PHOENIX — In collegiate wrestling, the offseason is a time for athletes to work on technique and fine tune their skill sets.
For Arizona State redshirt senior Kordell Norfleet, the 2021 offseason saw him improve on and off the mat. Yet it wasn’t due to a new technique or a new skill set that he acquired.
It was because his younger brother, Kendall, joined him on Arizona State’s wrestling team.
“Having (Kendall) here every day, it forces me to, when times get hard and things get tough, really buckle down and remember who I am doing this for,” Kordell said. “If anything, (others) might not believe and they might be second guessing me, but I know that my brother is right here still watching me.”
Kendall walked on to the ASU wrestling squad in 2021 as a freshman, joining Kordell, who is a three-time Pac-12 champion. The older brother takes center stage again Sunday in Tempe when the Sun Devils host the Pac-12 Tournament.
Hailing from Chicago, the Norfleet family did not grow up in the easiest of situations. Jakoba Norfleet, the boys’ father, grew up on Chicago’s South Side and was put into the sport of boxing as a child in order to learn how to defend himself from other kids in his community.
“In the neighborhood, we’d use those boxing gloves to basically resolve a lot of conflict, a lot of issues … and that’s how we kind of navigated ourselves through the streets of Chicago,” Jakoba said.
When it was time for him to raise his first son, David, Jakoba was determined to introduce him to the sport he learned as a child. However, after searching and not finding a boxing gym, Jakoba came across the Harvey Twisters, a youth wrestling club that has a rich history of producing numerous Illinois state champions and college products.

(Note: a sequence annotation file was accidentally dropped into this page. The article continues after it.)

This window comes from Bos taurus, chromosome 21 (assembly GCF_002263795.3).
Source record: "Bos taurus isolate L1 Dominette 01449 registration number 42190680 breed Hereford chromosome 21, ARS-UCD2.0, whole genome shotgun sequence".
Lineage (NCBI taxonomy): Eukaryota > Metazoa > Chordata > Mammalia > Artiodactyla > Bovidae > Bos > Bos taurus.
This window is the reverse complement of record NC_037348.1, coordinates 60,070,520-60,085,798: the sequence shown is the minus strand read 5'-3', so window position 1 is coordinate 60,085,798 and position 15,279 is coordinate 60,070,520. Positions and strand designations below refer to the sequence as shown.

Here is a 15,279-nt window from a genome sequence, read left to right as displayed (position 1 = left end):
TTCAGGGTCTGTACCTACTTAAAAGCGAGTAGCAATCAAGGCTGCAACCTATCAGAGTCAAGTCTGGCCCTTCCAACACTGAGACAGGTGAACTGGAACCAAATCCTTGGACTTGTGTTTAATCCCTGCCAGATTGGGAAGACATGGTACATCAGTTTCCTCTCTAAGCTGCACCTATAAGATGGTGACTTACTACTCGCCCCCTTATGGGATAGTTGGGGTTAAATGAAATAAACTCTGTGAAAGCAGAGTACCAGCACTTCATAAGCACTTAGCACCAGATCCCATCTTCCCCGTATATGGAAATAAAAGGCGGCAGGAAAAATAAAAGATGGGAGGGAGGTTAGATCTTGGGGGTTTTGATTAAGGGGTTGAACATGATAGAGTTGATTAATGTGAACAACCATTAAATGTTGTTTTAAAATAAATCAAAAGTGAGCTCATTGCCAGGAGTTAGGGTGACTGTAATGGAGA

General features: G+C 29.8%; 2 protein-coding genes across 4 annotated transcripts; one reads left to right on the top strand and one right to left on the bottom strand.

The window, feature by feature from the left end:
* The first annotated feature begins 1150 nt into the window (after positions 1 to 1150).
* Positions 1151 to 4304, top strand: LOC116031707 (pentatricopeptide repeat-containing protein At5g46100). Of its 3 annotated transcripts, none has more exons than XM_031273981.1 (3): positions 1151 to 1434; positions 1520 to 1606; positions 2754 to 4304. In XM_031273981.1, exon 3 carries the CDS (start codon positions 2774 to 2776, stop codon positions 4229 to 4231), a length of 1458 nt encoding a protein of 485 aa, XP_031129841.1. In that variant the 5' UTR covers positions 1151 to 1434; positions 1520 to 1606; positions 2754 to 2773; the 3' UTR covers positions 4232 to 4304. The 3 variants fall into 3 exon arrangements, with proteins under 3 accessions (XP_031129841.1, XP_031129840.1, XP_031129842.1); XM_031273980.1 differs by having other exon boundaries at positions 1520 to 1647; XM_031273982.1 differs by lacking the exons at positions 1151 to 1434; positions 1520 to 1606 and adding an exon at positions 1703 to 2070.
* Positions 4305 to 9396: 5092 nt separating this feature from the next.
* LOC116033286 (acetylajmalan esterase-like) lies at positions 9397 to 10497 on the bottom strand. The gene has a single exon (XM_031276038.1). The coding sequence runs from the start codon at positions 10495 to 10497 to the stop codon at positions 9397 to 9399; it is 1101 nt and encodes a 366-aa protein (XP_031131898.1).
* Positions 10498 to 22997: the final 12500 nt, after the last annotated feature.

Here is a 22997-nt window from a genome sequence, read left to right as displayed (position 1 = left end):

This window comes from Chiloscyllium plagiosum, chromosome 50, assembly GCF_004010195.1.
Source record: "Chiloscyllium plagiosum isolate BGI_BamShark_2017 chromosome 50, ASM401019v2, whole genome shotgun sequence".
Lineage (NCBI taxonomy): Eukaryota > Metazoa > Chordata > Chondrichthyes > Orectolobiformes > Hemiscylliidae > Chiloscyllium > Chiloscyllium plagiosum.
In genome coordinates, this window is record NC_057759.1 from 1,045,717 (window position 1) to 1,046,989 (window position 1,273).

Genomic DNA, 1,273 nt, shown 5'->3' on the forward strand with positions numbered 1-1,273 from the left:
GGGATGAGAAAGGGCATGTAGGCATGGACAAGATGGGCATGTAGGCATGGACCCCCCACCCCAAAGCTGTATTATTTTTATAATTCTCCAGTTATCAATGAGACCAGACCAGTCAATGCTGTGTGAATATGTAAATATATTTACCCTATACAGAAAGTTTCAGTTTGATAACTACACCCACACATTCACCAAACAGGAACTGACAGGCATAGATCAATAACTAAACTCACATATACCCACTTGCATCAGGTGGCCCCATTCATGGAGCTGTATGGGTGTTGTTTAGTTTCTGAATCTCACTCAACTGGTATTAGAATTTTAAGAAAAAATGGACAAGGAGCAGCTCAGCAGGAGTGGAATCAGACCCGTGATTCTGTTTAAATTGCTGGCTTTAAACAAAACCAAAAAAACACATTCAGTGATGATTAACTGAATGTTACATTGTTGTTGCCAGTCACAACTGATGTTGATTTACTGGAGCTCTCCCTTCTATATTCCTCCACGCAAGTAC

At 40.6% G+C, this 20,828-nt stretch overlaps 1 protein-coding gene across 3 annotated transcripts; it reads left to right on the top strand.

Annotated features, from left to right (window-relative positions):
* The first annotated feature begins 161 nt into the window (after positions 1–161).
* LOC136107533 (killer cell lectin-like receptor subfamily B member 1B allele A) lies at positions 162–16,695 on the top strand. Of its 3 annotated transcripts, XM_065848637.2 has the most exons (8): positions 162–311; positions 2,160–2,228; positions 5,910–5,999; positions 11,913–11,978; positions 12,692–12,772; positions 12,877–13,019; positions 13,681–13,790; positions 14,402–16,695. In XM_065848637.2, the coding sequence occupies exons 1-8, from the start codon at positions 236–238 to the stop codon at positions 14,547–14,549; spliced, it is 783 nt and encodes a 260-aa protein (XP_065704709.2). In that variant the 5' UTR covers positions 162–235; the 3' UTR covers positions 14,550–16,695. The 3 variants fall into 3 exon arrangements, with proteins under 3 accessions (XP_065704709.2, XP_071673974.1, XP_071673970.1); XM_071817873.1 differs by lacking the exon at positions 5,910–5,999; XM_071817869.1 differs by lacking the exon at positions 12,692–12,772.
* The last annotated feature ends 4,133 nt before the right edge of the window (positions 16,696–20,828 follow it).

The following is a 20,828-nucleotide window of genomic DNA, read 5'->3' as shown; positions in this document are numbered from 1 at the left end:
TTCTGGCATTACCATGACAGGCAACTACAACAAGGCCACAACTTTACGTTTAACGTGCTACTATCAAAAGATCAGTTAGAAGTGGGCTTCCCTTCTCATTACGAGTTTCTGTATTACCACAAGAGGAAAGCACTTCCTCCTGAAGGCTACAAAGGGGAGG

Even though Jakoba was more familiar with boxing, he knew wrestling was the path that his sons would take.
“I didn’t know anything about wrestling, but I did know that it would definitely offer them some sort of preventative measures for when they were navigating through public schooling and the South Side of Chicago,” Jakoba said.
Although David only competed in the sport for just about a year as a child, Kordell at the young age of 4 picked up where he left off. He didn’t initially enjoy wrestling, and felt that it was something that he had to do in order to please his dad.
“When you’re a kid you want to play games and do what’s fun to you. So at first, no, I definitely don’t think I took a natural liking to it,” Kordell said. “But, I always loved winning.”
And winning was something that he knew how to do.
By 8, Kordell had already achieved one of the highest possible honors in youth wrestling: winning the Flo Kickoff Classic, the Flo Tulsa Nationals and the Flo Reno Worlds, which was dubbed the Trinity Award.
Coming up behind Kordell was Kendall, who joined the Harvey Twisters when he was 6. Joining the sport after his father had already put his two older brothers through the wrestling ringer made the transition smoother, Kordell said.
“It was so much easier just simply because they had done it already,” he said “I didn’t have to make the same mistakes they did, I didn’t have to be punished as hard as they were. Parents get tired as they get older, so they didn’t want to put as much discipline into me.”
Although Kordell and Kendall were three years apart, they grew close after putting in hours into the sport training at their local gym, and often in their backyard on cold Chicago nights.
“We’ve really been each other’s workout partner since (Kendall) first started,” Kordell said. “Once we left practice, my dad would have certain things he wanted to install or correct from our practices and our matches, and the gym wasn’t always open. So, we’d be right outside in the grass, knees scuffed up and everything.”
Like every sibling relationship, situations arose when they didn’t see eye-to-eye.
“We used to have bickering and arguments over sharing stuff, but we never really competed against each other,” Kordell said “My dad pretty much drilled into us that that’s your brother, and we’re always on the same team.”